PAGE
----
The next morning the destroyer escorts with the survivors and the Barr in tow made for Casablanca. They arrived 1 Jun 1944 and were issued Army khakis in an effort to keep the news of the sinking from German spies. Photos at left and right show crew in Casablanca following rescue. On 8 Jun 1944 personnel were allowed to cable home with news of the Block Island. The crew was loaded onto three escort carriers, CVE 59 USS Mission Bay, CVE 69 USS Kasaan Bay, and CVE 72 USS Tulagi and transported home for 30 days survivors’ leave.
During this time Captain Hughes began an intensive campaign to keep his crew together to serve on a new Block Island. He was very proud of his crew and their efforts during combat operations. He believed that they would make an excellent, veteran crew for a new ship. The rest of the story continues with the history of CVE 106, the second USS Block Island.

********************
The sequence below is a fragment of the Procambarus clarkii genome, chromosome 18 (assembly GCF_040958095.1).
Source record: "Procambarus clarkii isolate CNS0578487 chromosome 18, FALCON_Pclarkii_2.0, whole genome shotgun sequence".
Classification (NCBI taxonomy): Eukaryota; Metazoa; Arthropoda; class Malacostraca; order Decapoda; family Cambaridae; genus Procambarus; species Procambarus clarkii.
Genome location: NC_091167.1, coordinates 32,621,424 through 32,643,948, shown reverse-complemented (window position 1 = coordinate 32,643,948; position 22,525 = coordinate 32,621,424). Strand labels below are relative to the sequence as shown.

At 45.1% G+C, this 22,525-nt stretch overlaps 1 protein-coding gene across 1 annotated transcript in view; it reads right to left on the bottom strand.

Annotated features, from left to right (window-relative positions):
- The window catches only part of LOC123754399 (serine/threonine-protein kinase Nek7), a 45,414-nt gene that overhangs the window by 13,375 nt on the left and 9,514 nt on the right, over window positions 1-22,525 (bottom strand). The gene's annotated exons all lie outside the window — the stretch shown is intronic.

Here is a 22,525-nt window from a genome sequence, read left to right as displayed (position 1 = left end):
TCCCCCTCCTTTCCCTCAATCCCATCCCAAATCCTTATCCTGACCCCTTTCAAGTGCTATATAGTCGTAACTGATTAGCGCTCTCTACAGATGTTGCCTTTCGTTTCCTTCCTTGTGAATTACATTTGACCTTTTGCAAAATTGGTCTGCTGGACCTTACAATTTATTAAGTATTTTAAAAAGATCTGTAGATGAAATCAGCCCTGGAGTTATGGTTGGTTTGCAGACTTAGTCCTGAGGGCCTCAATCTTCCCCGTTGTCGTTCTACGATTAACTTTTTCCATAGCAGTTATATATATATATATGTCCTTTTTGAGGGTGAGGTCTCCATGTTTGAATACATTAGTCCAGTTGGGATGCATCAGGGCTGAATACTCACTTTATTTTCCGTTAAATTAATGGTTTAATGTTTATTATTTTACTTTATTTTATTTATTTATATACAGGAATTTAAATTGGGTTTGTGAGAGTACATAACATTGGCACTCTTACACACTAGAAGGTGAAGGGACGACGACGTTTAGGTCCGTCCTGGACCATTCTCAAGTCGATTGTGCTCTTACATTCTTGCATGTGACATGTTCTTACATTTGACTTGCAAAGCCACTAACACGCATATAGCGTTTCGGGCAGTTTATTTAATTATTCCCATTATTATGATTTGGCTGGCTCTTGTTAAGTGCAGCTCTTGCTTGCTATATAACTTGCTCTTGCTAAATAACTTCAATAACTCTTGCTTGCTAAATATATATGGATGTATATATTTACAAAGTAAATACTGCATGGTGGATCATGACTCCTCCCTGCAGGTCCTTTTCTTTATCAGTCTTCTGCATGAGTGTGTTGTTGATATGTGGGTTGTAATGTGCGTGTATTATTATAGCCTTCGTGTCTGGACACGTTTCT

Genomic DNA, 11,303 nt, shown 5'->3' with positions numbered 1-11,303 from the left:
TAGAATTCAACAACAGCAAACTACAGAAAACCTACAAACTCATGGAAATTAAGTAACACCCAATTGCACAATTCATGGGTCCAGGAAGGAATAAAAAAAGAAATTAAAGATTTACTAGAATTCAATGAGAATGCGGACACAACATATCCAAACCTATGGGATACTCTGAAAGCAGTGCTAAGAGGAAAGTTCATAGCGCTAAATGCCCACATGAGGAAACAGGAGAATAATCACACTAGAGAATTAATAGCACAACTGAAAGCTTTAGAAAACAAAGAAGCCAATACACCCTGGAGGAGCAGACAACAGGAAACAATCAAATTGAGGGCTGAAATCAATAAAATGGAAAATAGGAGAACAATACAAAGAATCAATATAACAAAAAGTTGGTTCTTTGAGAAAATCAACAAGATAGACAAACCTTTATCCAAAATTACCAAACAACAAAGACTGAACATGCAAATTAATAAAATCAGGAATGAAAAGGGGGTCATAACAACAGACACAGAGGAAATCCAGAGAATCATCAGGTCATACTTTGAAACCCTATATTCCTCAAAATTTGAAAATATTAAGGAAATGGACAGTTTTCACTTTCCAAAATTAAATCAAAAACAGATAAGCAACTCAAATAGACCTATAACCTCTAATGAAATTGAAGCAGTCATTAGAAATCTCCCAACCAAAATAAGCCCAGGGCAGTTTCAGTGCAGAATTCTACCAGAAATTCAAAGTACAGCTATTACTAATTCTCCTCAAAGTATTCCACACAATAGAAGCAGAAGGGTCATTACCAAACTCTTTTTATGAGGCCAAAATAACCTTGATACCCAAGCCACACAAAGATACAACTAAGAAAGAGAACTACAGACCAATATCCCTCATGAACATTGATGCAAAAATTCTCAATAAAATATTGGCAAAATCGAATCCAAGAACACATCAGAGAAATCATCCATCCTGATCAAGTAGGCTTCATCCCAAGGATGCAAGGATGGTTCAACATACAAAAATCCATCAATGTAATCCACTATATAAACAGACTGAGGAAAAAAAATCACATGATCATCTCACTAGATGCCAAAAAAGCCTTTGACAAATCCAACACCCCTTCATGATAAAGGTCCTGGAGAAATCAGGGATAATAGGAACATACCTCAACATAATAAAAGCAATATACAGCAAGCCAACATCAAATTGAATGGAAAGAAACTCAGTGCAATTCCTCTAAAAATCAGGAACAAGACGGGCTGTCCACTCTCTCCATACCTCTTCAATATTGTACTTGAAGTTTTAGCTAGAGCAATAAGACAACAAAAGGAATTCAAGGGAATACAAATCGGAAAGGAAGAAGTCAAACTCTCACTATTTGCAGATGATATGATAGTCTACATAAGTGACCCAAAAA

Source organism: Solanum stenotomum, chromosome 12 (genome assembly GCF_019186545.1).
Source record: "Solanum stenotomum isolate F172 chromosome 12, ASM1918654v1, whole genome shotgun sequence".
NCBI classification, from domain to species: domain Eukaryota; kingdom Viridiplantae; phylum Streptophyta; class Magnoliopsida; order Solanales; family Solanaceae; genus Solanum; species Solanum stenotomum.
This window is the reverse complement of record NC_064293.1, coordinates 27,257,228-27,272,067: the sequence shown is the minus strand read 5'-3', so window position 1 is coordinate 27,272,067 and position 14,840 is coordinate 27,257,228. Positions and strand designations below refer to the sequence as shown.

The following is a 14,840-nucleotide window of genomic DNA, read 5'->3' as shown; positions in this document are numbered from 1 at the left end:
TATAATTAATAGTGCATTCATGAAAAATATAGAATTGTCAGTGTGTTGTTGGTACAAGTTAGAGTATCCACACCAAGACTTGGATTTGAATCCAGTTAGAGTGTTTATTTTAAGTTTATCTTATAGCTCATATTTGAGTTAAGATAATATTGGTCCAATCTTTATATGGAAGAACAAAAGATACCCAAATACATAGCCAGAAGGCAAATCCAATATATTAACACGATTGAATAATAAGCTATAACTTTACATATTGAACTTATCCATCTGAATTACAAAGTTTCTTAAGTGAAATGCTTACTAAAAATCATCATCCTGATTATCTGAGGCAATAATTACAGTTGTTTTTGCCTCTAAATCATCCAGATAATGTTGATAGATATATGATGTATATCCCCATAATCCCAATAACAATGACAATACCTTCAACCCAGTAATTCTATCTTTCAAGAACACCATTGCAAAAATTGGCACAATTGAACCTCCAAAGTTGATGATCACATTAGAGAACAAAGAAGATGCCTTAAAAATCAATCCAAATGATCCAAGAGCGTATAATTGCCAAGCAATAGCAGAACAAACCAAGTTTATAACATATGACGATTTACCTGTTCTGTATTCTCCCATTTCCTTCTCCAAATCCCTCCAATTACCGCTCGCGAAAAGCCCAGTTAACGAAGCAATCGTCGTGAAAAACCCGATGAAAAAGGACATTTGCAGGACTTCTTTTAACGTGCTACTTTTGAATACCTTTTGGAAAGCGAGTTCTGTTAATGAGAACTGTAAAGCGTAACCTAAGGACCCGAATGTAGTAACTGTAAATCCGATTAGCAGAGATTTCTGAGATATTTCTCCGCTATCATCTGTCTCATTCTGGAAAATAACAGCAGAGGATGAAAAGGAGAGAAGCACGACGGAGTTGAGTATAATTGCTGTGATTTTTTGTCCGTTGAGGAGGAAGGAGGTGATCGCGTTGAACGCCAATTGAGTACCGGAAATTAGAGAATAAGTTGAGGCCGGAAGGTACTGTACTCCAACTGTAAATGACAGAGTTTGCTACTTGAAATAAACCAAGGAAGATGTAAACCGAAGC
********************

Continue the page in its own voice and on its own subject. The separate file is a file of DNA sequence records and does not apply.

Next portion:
The Memories link on this website has a number of stories from the actual survivors of the sinking.

Unfortunately a number of shipmates did not arrive in Casablanca as survivors. .



CDR Roy L. Swift with Robert J Cressman(1986, Winter). The Tale of Two Block Islands., The Hook, 22-39

Dictionary of American Fighting Ships, www.history.navy.mil/danfs/index.html

Naval Historical Foundation Photographic Service. Washington Navy Yard, Washington, DC.

Y’Blood, William(1983). Hunter-Killer: U.S. Escort Carriers in the Battle of the Atlantic. USA:Naval Institute Press.

James L. Noles, Jr. (July 1, 2004). All Guts, No Glory., Air & Space Magazine

USS Block Island Association. CHIPS newsletters, vol. 1-23

Now that we have airplanes that can fly they can’t leave without this landing signal officer. (LSO)

        The following was taken from official Navy publications:

  1. CVE 21 pioneered the use of HF/DF (high frequency direction finder) against the submarine menace in the Atlantic.

  2. CVE 21 was the first US Navy aircraft carrier to pioneer the hunter/killer process as put into operation by Captain Logan Ramsey in the search for German submarines in WW2.